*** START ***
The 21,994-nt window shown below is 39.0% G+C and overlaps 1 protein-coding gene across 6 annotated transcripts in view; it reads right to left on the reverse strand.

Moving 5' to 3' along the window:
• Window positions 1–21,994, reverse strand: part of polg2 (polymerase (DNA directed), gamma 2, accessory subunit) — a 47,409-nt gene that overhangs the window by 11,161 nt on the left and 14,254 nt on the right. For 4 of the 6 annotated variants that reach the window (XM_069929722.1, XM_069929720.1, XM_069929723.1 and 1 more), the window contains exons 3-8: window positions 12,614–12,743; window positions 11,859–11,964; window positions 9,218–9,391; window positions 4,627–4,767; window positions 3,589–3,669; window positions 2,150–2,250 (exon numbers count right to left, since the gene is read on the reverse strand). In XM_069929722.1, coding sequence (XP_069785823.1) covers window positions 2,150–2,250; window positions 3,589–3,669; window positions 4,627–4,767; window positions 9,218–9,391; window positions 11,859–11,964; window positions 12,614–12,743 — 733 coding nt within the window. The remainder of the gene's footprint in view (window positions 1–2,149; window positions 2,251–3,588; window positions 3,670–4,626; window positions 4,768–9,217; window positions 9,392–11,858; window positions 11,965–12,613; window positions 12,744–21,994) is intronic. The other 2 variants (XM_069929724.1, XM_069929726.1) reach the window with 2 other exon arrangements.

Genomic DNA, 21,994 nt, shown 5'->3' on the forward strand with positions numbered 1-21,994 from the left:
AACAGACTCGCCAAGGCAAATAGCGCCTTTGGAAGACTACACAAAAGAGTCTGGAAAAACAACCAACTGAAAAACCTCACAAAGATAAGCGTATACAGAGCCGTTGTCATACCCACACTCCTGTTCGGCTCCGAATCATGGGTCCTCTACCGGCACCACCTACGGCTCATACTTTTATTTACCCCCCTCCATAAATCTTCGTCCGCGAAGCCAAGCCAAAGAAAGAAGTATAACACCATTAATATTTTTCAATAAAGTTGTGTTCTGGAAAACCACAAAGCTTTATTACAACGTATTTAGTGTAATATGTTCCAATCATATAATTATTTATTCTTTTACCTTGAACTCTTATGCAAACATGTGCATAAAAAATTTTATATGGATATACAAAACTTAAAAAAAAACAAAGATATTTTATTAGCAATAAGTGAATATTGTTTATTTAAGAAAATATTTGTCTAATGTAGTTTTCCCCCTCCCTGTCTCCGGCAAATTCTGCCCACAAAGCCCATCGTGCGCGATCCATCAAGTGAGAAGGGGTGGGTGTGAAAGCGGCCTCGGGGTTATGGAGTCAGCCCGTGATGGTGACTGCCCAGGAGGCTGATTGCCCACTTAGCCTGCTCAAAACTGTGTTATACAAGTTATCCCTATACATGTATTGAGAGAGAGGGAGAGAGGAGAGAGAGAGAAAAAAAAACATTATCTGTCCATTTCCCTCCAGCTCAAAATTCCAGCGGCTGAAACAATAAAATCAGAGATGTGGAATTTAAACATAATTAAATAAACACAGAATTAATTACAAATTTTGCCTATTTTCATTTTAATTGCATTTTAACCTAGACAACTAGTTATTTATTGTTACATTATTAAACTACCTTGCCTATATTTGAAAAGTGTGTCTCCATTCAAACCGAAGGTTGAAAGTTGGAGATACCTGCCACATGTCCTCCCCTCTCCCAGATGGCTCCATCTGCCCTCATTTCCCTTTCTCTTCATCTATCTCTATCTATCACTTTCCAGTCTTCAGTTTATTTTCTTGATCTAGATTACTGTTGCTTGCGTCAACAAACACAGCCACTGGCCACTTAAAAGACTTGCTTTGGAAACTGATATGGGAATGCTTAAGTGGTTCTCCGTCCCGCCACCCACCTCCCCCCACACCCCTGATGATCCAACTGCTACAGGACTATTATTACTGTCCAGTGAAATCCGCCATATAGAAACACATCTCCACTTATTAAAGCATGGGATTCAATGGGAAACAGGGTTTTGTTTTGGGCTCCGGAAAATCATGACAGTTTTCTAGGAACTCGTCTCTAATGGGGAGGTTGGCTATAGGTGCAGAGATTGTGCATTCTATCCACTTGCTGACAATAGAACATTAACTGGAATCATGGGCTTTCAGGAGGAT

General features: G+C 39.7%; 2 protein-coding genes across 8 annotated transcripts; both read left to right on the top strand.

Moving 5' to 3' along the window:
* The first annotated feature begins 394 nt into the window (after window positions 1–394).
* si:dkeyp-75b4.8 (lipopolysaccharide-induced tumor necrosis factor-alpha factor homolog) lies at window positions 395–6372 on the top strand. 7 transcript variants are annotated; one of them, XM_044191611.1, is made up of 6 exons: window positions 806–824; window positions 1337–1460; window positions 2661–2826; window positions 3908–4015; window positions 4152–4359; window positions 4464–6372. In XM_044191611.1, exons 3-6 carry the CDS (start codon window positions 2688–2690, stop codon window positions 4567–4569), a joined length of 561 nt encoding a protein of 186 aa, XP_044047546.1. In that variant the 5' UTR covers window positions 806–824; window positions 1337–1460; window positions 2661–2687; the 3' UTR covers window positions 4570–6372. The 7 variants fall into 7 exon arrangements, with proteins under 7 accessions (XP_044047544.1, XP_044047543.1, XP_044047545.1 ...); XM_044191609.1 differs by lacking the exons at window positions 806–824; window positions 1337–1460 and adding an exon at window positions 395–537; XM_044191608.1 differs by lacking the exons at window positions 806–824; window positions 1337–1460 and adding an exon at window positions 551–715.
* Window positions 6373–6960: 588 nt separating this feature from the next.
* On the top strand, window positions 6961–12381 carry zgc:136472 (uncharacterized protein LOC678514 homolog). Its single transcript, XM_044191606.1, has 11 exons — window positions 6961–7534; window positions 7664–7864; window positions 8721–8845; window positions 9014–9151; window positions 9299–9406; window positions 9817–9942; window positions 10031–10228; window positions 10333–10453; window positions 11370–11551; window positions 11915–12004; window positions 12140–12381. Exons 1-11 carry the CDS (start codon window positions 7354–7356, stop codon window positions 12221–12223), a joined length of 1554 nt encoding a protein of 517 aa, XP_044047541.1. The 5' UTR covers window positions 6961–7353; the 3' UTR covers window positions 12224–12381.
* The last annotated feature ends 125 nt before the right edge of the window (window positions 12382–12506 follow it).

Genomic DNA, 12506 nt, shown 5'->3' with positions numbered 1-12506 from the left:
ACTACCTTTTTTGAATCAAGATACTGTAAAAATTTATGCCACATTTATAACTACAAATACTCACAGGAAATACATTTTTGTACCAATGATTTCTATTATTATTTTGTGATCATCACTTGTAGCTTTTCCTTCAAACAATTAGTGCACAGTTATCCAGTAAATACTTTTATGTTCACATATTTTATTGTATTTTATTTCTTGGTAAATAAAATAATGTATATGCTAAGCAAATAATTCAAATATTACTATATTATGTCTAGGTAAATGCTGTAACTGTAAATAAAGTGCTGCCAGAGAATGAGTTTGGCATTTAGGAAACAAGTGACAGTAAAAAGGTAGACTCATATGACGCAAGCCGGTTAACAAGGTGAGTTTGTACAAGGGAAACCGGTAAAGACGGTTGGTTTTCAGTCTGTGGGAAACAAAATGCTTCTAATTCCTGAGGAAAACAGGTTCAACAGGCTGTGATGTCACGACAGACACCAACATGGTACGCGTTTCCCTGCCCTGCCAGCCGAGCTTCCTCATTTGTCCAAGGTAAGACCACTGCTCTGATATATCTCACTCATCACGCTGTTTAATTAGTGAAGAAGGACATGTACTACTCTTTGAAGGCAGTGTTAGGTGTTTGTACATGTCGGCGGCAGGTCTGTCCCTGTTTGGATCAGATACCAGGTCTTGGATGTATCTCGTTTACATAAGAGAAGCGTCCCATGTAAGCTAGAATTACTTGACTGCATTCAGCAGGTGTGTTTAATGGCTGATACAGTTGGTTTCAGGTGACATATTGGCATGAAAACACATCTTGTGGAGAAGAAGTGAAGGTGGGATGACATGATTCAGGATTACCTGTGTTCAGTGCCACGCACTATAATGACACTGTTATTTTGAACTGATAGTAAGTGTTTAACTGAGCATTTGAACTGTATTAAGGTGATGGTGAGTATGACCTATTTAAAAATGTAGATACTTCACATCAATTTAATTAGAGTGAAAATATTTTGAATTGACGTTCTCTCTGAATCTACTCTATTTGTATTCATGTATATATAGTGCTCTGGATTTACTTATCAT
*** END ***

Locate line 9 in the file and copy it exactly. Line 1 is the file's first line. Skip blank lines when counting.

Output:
* si:dkeyp-75b4.8 (lipopolysaccharide-induced tumor necrosis factor-alpha factor homolog) lies at window positions 395–6372 on the top strand. 7 transcript variants are annotated; one of them, XM_044191611.1, is made up of 6 exons: window positions 806–824; window positions 1337–1460; window positions 2661–2826; window positions 3908–4015; window positions 4152–4359; window positions 4464–6372. In XM_044191611.1, exons 3-6 carry the CDS (start codon window positions 2688–2690, stop codon window positions 4567–4569), a joined length of 561 nt encoding a protein of 186 aa, XP_044047546.1. In that variant the 5' UTR covers window positions 806–824; window positions 1337–1460; window positions 2661–2687; the 3' UTR covers window positions 4570–6372. The 7 variants fall into 7 exon arrangements, with proteins under 7 accessions (XP_044047544.1, XP_044047543.1, XP_044047545.1 ...); XM_044191609.1 differs by lacking the exons at window positions 806–824; window positions 1337–1460 and adding an exon at window positions 395–537; XM_044191608.1 differs by lacking the exons at window positions 806–824; window positions 1337–1460 and adding an exon at window positions 551–715.